Minister Tells Steve McKinney some two thousand residents were made citizens of Bahamas up to May 7th

Minister of Immigration and Foreign Affairs Hon. Fred Mitchell.

NASSAU, The Bahamas – Minister of Foreign Affairs and Immigration the Hon. Fred Mitchell said, on September 6, 2012, that he is aware and investigating causes and solutions for the reportedly significant slowdown in the processing time of work permits.

“It is, unfortunately, a vexing problem and we have been struggling ourselves with how to come to grip with this issue of the timing of the decisions on work permits, citizenship and permanent resident applications,” said Minister Mitchell, at a press conference at the Department of Immigration.

Minister Mitchell said that the ministry is largely a processing ministry.

When someone comes to the Department of Immigration for a service, pays money and puts in the application, the consumer expects that, within a reasonable period of time, they would get a decision, Minister Mitchell added.

“I was sensitive immediately to that fact and spoke to those issues,” Minister Mitchell said.  “We had to strike a balance on the policy level – on the one hand, the needs of the economy to grow, which required outside labour in some cases, and protecting jobs for Bahamians.

“It is not an easy balance.”

He pointed out that, just having quickly reviewed the matter of the applications in question, it is his view that the problem lies in the processing and not the decision-making level.

“The Government is keenly aware of the ‘balancing act’ and of the need for the Department of Immigration to act in a reasonable time period, so that businesses can predict what they are going to face when they are planning out their year ahead,” Minister Mitchell said.

“There is not insensitivity, in any way, on those issues,” Minister Mitchell.  “There is a full understanding, from the political level and throughout the Department of what the importance is of immigration – the Department of Immigration – to the Commonwealth of The Bahamas and there is no effort to stymie (stump) the growth of the business community and the Department is acting to seek to do the best it can for the Bahamian community, given the job that it has to do.”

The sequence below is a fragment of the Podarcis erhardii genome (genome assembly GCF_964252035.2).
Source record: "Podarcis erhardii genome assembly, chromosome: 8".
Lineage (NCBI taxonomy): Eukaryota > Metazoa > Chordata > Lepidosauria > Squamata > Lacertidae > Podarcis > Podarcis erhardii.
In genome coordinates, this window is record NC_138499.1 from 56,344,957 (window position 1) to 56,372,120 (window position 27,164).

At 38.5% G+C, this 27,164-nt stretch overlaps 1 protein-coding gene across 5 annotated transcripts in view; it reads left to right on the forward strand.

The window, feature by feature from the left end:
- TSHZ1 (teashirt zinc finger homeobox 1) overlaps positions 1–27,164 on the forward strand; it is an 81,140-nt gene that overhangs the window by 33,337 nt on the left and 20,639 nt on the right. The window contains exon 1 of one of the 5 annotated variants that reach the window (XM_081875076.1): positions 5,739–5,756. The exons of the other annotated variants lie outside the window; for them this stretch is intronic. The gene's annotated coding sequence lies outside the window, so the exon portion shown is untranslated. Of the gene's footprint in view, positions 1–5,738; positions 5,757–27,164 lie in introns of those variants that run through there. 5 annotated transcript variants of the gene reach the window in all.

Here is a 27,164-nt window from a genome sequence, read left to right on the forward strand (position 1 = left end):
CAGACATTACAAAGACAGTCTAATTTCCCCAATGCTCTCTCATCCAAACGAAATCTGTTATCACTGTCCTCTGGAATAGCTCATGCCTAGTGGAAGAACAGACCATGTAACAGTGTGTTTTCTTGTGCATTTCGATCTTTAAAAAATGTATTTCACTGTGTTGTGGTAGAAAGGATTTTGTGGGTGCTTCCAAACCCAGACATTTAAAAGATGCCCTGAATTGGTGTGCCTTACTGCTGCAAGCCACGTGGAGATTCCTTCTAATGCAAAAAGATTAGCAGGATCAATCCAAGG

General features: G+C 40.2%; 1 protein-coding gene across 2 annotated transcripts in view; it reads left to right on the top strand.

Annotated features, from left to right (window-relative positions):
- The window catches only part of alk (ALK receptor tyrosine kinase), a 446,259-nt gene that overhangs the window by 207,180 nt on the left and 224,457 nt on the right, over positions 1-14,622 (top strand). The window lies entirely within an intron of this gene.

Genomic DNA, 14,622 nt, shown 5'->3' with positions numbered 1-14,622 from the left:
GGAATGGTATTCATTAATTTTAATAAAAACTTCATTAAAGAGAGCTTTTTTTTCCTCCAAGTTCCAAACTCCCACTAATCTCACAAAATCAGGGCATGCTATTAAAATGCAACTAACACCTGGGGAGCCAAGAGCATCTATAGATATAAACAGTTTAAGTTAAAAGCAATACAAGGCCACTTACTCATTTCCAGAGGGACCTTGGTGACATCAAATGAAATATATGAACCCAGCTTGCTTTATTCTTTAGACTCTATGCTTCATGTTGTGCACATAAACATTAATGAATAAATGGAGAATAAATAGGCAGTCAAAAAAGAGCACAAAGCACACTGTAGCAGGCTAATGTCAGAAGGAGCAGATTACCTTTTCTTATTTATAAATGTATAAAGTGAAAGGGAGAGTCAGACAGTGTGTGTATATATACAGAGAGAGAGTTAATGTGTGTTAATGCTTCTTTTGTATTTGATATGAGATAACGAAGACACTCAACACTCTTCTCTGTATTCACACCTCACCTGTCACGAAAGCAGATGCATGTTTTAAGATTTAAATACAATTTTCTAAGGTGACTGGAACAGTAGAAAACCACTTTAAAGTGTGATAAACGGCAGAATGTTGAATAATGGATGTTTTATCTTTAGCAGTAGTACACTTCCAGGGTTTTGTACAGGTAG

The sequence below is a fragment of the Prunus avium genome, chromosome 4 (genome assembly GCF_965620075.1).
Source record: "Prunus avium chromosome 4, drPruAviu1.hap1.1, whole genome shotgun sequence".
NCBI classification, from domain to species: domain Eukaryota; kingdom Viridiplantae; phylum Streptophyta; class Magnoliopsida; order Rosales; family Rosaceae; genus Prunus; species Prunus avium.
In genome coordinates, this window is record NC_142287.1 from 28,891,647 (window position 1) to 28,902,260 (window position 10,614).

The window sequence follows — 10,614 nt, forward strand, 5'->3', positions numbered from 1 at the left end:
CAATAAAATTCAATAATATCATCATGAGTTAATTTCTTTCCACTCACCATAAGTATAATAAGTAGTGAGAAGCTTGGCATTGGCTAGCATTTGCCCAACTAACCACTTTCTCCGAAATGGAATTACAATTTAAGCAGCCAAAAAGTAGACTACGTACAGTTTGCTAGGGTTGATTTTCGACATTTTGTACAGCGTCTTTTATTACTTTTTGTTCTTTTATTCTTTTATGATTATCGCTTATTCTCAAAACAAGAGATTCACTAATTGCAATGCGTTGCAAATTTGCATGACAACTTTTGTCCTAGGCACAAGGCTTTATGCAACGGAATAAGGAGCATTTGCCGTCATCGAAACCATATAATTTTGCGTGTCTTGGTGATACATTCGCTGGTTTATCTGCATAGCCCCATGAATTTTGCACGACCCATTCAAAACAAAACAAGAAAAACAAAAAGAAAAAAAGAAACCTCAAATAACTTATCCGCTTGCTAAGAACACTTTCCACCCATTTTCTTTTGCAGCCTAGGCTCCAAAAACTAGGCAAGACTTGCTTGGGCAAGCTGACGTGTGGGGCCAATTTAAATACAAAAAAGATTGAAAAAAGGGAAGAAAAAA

Minister Mitchell said that he spent time that morning going through the processing steps and “had a chat” with some of the employees who do the work at the various stages, from enrolment through to the scanning of the data and inclusive of outcome documents being produced, to find out what are the various issues they feel exist.

“There appears to be a significant delay in the point after which someone comes in and pays and is actually enrolled and the ability of the Department to scan the entire file into its database,” he said.  “The servers are offsite and there is a link between the Department and the servers and there is now a backlog in applications, in trying to get that work done.”

He said that he does not wish to blame it entirely on that point; but there appears to be a major backlog.  He found some applications from as far back as July and one from as far back as November of last year.

Minister Mitchell added: “I am trying to find why those would exist that far back; but, generally speaking, it appears that, if you take June as the average of the ones that I have seen and this is now September, then to me that is still a long time for an application to be in the works – from the time it comes into the Department to the time it actually reaches the Immigration Board.

“We have to do some troubleshooting ourselves to find out why that is.”

Minister Mitchell said that it becomes more the case because there was a policy in place with economic permanent residents, whereby if an individual invested $1.5 million, the application was supposed to be turned around in 21 days.

“From what I see now, that is overly-ambitious,” Minister Mitchell noted.

He said the Department has to be realistic about what they could actually accomplish at that time.

“We have pledged to troubleshoot the issue, to be sensitive to the needs of the consuming public, which includes the business community – but it also includes many, many ordinary citizens who have to get applications approved for live-in maids, handymen, gardeners, for caregivers,” Minister Mitchell said.

“We have to troubleshoot to make sure we can respond in a timely fashion and I regret the fact that it has come to the point where there is a public outcry over this and as Minister and the officials in the Department are pledged to do the best we can to try and rectify this over time.”

Minister Mitchell said they are also looking at an avenue of allowing persons to make their preliminary applications online, through e-Government, which could help in the whole process.

“We have heard the complaints and seek to be as responsible as we can to those complaints because we understand how the public depends on the Department to get its work done,” Minister Mitchell said.

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